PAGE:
07 Oct Legalising the Devil’s Lettuce – Cannabis Referendum
First published on the RNZ website 2.10.20
When people talk about how they’re going to vote in the upcoming cannabis referendum, it is usual practice – even for those in favour of legalising the Devil’s Lettuce – to clearly state they don’t touch the stuff themselves, actually officer. Fair cop – it feels risky to tell everyone you do something illegal, even if that something has been dabbled in by most New Zealanders at some point in our lives.
In a nod to that tradition, I will say these things: cannabis is not my drug of choice but I was at university in the 1980s and I’ve worked in the entertainment industry for over 30 years. I’m voting yes in the referendum in small part because I’d like to ditch my current drug of choice – alcohol – and replace it with a nice, soothing, legal cup of cannabis tea.
As a balm, cannabis strikes me as a distinctly feminine drug. Despite the popular image of cannabis users being a bunch of blokes getting blazed on the strongest strain of weed they can cultivate, there is a whole other world of Mary Jane proponents whose names are more likely to be Mary and Jane. There is a network, for example, of Green Fairies in Aotearoa – mostly women who grow and supply the herb to assist with anxiety, provide pain relief, and offer a natural pick-me-up or calm-me-down. Before it became illegal here in 1927, the story goes that Mother Suzanne Aubert (currently in line for a sainthood) included the plant in her remedies and sold it to help fund her community work.
It is an entirely human thing to seek out substances that change our mood – every culture finds a leaf or berry, vegetable or fruit that they can tootle about with to come up with vodka, pinot, coffee or cocaine. Something that shifts us from our factory settings to either a more or a less elevated state. When I gave up the booze (or “reassessed my relationship with alcohol” in popular parlance) for a couple of months this year, the most challenging part was finding something to do at 6pm each day to mark the shift from “work time” to “me time”. Best I could come up with was a mocktail and taking my bra off, only one of which is acceptable in polite company. Apparently.
So after a lot of reading and a little experimentation (not currently, officer, feel free to have a look around) I fully plan to embrace cannabis tea whenever I can do that without legal risk. Though frankly, the risk of someone like me being searched, arrested, charged, convicted and imprisoned for having a Tupperware container of something that looks a lot like oregano is pretty slim.
And that is the bigger part of the reason why I’m voting yes in the referendum. Cannabis offences put more people into New Zealand prisons than any other drug, and they are not people like me, but a disproportionate number of young Maori men. A recreational drug that presents little legal risk to someone like me if I were to indulge could have a catastrophic legal effect on someone like my grandson if he were to have a tootle about with it when he grows up. The hypothesis that cannabis is a “gateway” to harder drugs has been largely debunked, but it sure as heck is a gateway to prison.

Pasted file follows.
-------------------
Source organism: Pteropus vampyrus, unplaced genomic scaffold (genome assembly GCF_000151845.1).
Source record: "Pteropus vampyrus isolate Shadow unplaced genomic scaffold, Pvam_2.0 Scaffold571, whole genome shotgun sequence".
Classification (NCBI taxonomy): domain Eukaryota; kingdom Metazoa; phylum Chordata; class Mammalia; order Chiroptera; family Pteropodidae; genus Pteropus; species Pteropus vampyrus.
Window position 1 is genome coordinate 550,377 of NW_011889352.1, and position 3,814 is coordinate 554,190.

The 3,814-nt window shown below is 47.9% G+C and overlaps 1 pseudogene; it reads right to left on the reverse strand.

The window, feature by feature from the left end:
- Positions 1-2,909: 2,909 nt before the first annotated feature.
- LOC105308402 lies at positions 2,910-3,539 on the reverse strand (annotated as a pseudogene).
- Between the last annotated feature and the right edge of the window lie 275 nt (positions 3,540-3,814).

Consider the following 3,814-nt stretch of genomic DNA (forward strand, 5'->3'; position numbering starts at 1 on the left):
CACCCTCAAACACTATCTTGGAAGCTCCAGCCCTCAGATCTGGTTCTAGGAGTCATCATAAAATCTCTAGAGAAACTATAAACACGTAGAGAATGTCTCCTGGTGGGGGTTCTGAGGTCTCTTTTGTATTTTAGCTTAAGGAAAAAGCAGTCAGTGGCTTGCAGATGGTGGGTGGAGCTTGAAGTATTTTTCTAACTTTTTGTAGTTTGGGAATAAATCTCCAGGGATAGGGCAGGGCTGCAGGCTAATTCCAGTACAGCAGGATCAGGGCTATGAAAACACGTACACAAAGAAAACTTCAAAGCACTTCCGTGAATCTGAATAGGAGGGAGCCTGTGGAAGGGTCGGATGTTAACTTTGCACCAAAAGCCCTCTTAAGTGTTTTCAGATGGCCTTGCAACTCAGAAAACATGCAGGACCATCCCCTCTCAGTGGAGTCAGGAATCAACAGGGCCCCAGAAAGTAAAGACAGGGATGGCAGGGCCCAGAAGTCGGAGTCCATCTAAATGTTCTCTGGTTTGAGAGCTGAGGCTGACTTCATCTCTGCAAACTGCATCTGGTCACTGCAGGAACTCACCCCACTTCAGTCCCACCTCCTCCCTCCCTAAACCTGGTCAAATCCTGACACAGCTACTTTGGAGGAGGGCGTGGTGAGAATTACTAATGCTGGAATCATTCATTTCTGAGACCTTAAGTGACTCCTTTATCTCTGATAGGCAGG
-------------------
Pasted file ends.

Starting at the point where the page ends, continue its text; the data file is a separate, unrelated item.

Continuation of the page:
The proposed legislation could make it less likely a teenager would become a regular user – with cannabis out in the open and frank conversations and education about the harm to young brains, plus stringent regulations on the strength of the cannabis on sale, we would all know what we’d be buying and why it is a terrible idea for anyone under the legal age of 20. Cannabis would be more regulated than either alcohol or cigarettes – you won’t see it advertised, and its use would be confined to private homes or specially licensed premises.
And unlike alcohol or cigarettes, there would be a limit to how much you could buy at one time – 14 grams or about 30 joints. As a daily limit, that might have us clutching our pearls, but it’s a restriction, not an invitation. When I go to the supermarket, I don’t eat all the food in my trolley that day, right? So if you are buying cannabis once a month, that’s how much you can buy on your shopping day – and that would cost around $200. Also, we can, in theory, buy a fatal amount of alcohol whenever we want – but we don’t, because we’re buying that pinot noir to take the edge off our day, not end it. Also, you can’t die of weed.
Like many drugs, cannabis is neither perfectly safe nor extremely dangerous – it is somewhere in between. The current prohibition of it makes it hard to talk about safely finding that middle ground over a calming cup of tea.